A client in India installed three units of C-45.4 reciprocating compressors, in which two were running and one was standby.
A few weeks after installation, there was a failure on a driver fan of two running machines, which was repaired by replacing the original fan with the new designed one.
Those two machines have worked well since then without any failures recorded. Couple of years later, the client replaced the capacity control system of the third machine by a so called HydroCOM system, the same driver fan failure re-occurred.
Referring to the previous experiences, the client replaced the fan with the new design as they did before. However, the driver fan kept on failing.
After several costly replacements, Howden Thomassen Compressors, as an OEM of those compressors, was contacted to conduct a feasibility study, aiming to review and solve the fan problem, at the same time to give advice on what can be done to combine those three units with the usage of HydroCOM system, while maintaining the existing equipment as much as possible.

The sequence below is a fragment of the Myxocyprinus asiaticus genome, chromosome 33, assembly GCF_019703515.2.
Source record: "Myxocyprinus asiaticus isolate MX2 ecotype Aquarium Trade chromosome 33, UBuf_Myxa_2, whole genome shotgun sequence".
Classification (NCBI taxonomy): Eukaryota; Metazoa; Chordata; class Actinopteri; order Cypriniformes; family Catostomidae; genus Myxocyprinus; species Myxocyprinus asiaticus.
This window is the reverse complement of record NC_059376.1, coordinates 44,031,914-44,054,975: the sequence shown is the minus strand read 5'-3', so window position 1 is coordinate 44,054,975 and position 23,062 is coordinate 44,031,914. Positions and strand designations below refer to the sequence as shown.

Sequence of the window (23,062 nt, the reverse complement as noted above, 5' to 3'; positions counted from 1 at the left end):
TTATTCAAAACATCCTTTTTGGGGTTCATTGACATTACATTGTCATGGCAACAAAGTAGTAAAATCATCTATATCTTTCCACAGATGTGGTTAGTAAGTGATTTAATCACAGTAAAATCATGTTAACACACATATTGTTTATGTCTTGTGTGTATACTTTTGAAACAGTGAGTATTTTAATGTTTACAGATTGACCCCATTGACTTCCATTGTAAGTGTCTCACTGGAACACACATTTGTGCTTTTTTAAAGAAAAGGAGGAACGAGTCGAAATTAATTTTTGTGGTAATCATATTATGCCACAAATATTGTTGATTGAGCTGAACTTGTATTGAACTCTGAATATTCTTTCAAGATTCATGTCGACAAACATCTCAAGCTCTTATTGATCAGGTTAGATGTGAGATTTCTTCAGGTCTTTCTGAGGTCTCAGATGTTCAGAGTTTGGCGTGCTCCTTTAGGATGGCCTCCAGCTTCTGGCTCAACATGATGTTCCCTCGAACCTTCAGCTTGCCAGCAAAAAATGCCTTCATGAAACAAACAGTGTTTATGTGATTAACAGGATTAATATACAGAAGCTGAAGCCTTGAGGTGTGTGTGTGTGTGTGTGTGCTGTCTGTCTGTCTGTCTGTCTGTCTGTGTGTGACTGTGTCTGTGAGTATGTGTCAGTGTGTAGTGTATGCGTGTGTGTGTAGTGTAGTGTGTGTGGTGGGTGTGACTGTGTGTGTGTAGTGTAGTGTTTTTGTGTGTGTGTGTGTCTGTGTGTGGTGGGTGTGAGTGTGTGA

The study consisted of different performance checks and unique calculations provided by HTC regarding the impact of HydroCOM system in the operation of those three units.
The study result showed that the natural frequency of HydroCOM system coincided with the natural frequency of the external fan, of the main driver, which was the main reason causing the fan to break.
The solution, therefore, was simply pointed out, which was changing the natural frequency of either the main driver, or the whole drivetrain.
After consideration and further calculations on torsional analysis, changing the frequency of the drivetrain was proven the most feasible comparing to other options.
A heavier flywheel was applied to replace the existing barring wheel in the compressors, which helped to move the natural frequency of the fan out of the coincidence with the natural frequency of the external fan.
By doing that, the natural frequency of those components would not amplify and the fan was prevented from cracking.